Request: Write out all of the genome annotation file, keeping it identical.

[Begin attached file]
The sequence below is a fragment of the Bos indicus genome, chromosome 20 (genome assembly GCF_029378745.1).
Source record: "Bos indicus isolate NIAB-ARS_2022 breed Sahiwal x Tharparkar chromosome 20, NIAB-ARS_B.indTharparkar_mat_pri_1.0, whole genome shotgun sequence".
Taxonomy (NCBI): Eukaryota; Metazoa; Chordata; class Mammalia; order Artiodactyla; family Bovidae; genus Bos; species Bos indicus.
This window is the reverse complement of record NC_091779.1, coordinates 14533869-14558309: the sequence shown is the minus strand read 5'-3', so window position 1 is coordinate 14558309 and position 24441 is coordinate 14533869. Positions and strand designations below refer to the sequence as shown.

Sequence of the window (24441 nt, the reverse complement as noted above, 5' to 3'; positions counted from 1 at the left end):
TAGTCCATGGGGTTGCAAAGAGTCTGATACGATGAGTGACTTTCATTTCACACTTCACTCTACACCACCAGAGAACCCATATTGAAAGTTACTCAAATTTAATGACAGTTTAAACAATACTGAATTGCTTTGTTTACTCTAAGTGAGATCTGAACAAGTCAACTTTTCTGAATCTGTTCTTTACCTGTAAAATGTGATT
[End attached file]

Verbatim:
The sequence below is a fragment of the Bos indicus genome, chromosome 20 (genome assembly GCF_029378745.1).
Source record: "Bos indicus isolate NIAB-ARS_2022 breed Sahiwal x Tharparkar chromosome 20, NIAB-ARS_B.indTharparkar_mat_pri_1.0, whole genome shotgun sequence".
Taxonomy (NCBI): Eukaryota; Metazoa; Chordata; class Mammalia; order Artiodactyla; family Bovidae; genus Bos; species Bos indicus.
This window is the reverse complement of record NC_091779.1, coordinates 14533869-14558309: the sequence shown is the minus strand read 5'-3', so window position 1 is coordinate 14558309 and position 24441 is coordinate 14533869. Positions and strand designations below refer to the sequence as shown.

Sequence of the window (24441 nt, the reverse complement as noted above, 5' to 3'; positions counted from 1 at the left end):
TAGTCCATGGGGTTGCAAAGAGTCTGATACGATGAGTGACTTTCATTTCACACTTCACTCTACACCACCAGAGAACCCATATTGAAAGTTACTCAAATTTAATGACAGTTTAAACAATACTGAATTGCTTTGTTTACTCTAAGTGAGATCTGAACAAGTCAACTTTTCTGAATCTGTTCTTTACCTGTAAAATGTGATT